On the 200th anniversary of Charles Darwin’s birth (February 12, 1809), the following is the closing paragraph of On the Origin of Species as reprinted in Poems for the Millennium, volume 3, The University of California Book of Romantic & Postromantic Poetry, in the section called “A Book of Origins.” We take it as a meditation – practically a prose poem – on the poetics of evolution and include it there to heal the breech, if it ever existed, between poetry & science.
It is interesting to contemplate an entangled bank, clothed with many plants of many kinds, with birds singing on the bushes, with various insects flitting about, and with worms crawling through the damp earth, and to reflect that these elaborately constructed forms, so different from each other, and dependent on each other in so complex a manner, have all been produced by laws acting around us. These laws, taken in the largest sense, being Growth with Reproduction; Inheritance which is almost implied by reproduction; Variability from the indirect and direct action of the external conditions of life, and from use and disuse; a Ratio of Increase so high as to lead to a Struggle for Life, and as a consequence to Natural Selection, entailing Divergence of Character and the Extinction of less-improved forms. Thus, from the war of nature, from famine and death, the most exalted object which we are capable of conceiving, namely, the production of the higher animals, directly follows. There is grandeur in this view of life, with its several powers, having been originally breathed into a few forms or into one; and that, whilst this planet has gone cycling on according to the fixed law of gravity, from so simple a beginning endless forms most beautiful and most wonderful have been, and are being, evolved.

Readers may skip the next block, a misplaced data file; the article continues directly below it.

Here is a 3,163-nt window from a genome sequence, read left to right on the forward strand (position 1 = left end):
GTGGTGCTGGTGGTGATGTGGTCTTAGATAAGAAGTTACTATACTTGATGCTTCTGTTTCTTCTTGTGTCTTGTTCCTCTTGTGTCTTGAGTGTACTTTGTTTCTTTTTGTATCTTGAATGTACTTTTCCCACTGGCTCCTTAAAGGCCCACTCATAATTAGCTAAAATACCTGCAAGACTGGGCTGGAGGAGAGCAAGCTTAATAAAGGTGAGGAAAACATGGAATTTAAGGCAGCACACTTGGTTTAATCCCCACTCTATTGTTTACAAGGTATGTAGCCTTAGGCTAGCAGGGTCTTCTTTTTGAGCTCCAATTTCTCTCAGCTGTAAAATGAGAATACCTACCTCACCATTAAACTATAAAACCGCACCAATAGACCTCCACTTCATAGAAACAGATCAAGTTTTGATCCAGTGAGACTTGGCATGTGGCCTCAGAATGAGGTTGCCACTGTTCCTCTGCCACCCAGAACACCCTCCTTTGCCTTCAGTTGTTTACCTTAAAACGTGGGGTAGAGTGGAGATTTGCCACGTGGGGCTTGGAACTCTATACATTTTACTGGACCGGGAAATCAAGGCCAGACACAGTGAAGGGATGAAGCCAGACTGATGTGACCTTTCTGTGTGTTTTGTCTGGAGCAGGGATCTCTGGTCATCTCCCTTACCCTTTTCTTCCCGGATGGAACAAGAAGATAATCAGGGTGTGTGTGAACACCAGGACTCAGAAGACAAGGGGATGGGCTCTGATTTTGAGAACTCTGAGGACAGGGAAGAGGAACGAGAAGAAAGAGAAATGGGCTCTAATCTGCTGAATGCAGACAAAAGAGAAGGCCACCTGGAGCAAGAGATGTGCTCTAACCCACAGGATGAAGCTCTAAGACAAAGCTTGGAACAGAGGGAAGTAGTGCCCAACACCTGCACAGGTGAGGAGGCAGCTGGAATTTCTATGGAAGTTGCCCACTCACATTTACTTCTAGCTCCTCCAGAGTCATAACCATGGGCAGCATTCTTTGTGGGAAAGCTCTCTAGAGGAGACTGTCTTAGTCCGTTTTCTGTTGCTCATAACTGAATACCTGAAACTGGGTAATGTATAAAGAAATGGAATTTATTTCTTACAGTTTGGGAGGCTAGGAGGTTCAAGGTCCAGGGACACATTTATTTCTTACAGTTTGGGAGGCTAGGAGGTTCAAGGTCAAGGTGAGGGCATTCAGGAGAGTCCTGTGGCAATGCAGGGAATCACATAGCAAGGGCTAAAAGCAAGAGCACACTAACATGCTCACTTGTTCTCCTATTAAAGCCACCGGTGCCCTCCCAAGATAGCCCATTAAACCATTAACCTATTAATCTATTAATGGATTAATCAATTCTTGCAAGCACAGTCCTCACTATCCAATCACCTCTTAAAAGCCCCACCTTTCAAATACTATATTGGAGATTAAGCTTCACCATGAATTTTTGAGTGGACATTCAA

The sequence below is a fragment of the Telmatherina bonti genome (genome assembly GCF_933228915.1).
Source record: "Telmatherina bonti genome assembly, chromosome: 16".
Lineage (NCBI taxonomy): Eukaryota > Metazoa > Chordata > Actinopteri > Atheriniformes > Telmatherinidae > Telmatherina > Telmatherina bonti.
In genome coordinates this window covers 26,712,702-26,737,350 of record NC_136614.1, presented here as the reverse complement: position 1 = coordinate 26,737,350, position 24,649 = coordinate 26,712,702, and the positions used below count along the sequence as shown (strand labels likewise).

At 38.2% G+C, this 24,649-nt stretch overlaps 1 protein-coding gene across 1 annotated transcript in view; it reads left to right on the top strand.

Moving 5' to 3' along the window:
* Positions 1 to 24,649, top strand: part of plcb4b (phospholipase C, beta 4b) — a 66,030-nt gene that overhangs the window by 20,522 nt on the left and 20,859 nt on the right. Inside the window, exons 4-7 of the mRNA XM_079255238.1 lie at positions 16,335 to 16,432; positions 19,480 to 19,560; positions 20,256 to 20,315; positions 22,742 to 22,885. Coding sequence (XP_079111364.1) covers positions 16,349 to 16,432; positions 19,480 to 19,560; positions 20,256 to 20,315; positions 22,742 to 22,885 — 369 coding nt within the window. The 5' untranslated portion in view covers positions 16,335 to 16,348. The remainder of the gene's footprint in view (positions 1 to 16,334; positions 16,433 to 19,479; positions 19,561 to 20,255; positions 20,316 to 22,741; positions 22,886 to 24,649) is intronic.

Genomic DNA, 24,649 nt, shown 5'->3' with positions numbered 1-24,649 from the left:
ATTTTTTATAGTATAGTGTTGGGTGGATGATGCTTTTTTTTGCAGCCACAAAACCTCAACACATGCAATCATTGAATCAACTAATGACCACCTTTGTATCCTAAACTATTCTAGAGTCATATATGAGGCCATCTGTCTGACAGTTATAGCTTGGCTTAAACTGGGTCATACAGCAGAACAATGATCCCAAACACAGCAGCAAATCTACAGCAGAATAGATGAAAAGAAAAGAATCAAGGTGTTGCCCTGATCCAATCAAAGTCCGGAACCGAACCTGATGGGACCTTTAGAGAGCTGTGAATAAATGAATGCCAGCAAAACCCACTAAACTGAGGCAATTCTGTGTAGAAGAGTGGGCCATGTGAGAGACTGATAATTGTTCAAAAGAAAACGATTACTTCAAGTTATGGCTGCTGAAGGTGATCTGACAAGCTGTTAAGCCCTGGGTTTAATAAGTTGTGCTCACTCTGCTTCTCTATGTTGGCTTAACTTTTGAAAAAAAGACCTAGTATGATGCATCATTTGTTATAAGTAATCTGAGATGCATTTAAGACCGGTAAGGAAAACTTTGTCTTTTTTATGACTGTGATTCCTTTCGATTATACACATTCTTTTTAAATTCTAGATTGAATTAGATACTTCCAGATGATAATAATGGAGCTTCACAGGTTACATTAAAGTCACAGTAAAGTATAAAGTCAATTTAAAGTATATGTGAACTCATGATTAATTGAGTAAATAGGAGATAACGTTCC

True enough, but also read the bit that Robert Bly quotes from Darwin's Notebooks in his collection News of the Universe. That is more important to think about, however beautiful "this view of life" may be (and is).
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